When The Revolution Comes

First I want to say that going to swap-o-rama for me was like giving a bottle of Jack Daniels to a recovering alcoholic.  I spent a good 6 hours on Sunday running around like a kid in a candy store.  I told my wife that from now on all parties and social gather will be held at swap-o-rama.  She’s not happy with my newfound hang out.  So, to Randel and Scott I say thank you, but my wife has couple of choice words for the both of you.

For my assignment I gave in to nostalgia and collected an assortment of my favorite childhood toy “GI JOE”.  There was a mother and child selling a massive amount of GI JOE action figures.  I found myself at the booth a couple of times trying to give myself a reason why I should not buy all of my assignment from one booth.  But, I just couldn’t help myself.  As I rummaged through the bin of smelly JOEs, I began to reminisce on specific characters that I collected as a child.  I decided within the barrel to purchase the hand full of African-American/Caribbean characters.  There weren’t many.  I remembered my parents going out of their way to find action figures and toys that reflected my race.  My father was very conscience of what toys, music, and media where brought into the house and the social implications attached.

I remember wanting to join GI JOE, get my cool Snake Eyes outfit, and kick some COBRA(bad guys) ass.  GI JOE were “Real American Heroes tm”. They sacrificed their lives for their country every weekday at 3pm. (Even though Duke was the only one that ever got severely injured).  It wasn’t until the late nineties that I realized that the show and its merchandising were all propaganda to make youth want to enlist.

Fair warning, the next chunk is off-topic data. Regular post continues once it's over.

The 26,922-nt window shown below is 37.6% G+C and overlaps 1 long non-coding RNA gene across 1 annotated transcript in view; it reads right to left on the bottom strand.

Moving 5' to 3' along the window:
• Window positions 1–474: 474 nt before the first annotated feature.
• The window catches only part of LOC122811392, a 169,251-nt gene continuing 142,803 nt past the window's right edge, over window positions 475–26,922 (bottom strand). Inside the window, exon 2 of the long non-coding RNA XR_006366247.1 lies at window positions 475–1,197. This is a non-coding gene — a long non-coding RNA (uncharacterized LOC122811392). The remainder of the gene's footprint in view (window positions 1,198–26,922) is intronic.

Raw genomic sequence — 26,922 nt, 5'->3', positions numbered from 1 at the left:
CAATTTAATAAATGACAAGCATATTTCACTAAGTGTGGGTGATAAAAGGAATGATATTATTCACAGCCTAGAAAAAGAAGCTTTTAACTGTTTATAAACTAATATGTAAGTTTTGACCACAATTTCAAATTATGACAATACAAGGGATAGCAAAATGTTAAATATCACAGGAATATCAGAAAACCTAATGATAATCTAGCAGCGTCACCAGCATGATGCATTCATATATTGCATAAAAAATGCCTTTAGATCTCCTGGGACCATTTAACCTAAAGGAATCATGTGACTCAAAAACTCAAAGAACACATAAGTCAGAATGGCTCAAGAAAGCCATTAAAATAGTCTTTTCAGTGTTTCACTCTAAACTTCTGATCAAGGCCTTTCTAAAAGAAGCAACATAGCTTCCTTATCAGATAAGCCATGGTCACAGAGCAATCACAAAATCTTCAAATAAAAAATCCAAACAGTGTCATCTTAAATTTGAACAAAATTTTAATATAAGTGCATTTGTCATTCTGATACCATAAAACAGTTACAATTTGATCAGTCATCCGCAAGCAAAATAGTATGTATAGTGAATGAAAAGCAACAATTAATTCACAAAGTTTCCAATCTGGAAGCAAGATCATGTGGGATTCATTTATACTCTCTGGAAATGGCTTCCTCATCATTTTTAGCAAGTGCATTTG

Whereas they used to remind me of my childhood now they make me think of working in the Chicago Public Schools and the types of disadvantaged youth that are targeted to enlist.
I also began think about the 80’s and some of the negative images of black males that where pushed by the media.  For me, my interaction with these black characters as a child was very one-dimensional. I had no knowledge of their history…I knew them as soldiers. I was curious as to how they were envisioned by their creators.  So I decided to go online and look up some the stories behind the characters I collected and play around with how I presented their characters on the blog.

So, to summarize, this collection represents a couple of things.  One was my need to access positive images of myself in the things that I interacted with as a child.  Also that most of the characters in GI JOE seemed one dimensional at a glance, but each had a back-story created by the creators that was rarely highlighted.   Those back stories juxtaposed to the one-dimensional imagery of black males in the 80’s makes me conflicted.  Even though I realize that the characters where created as propaganda to help enlist masses of youth, for the most parts these characters where represent an array of positive role models…………..(with guns).  I am quite conflicted.

Now You know, and knowing is half the battle.



3 responses to “When The Revolution Comes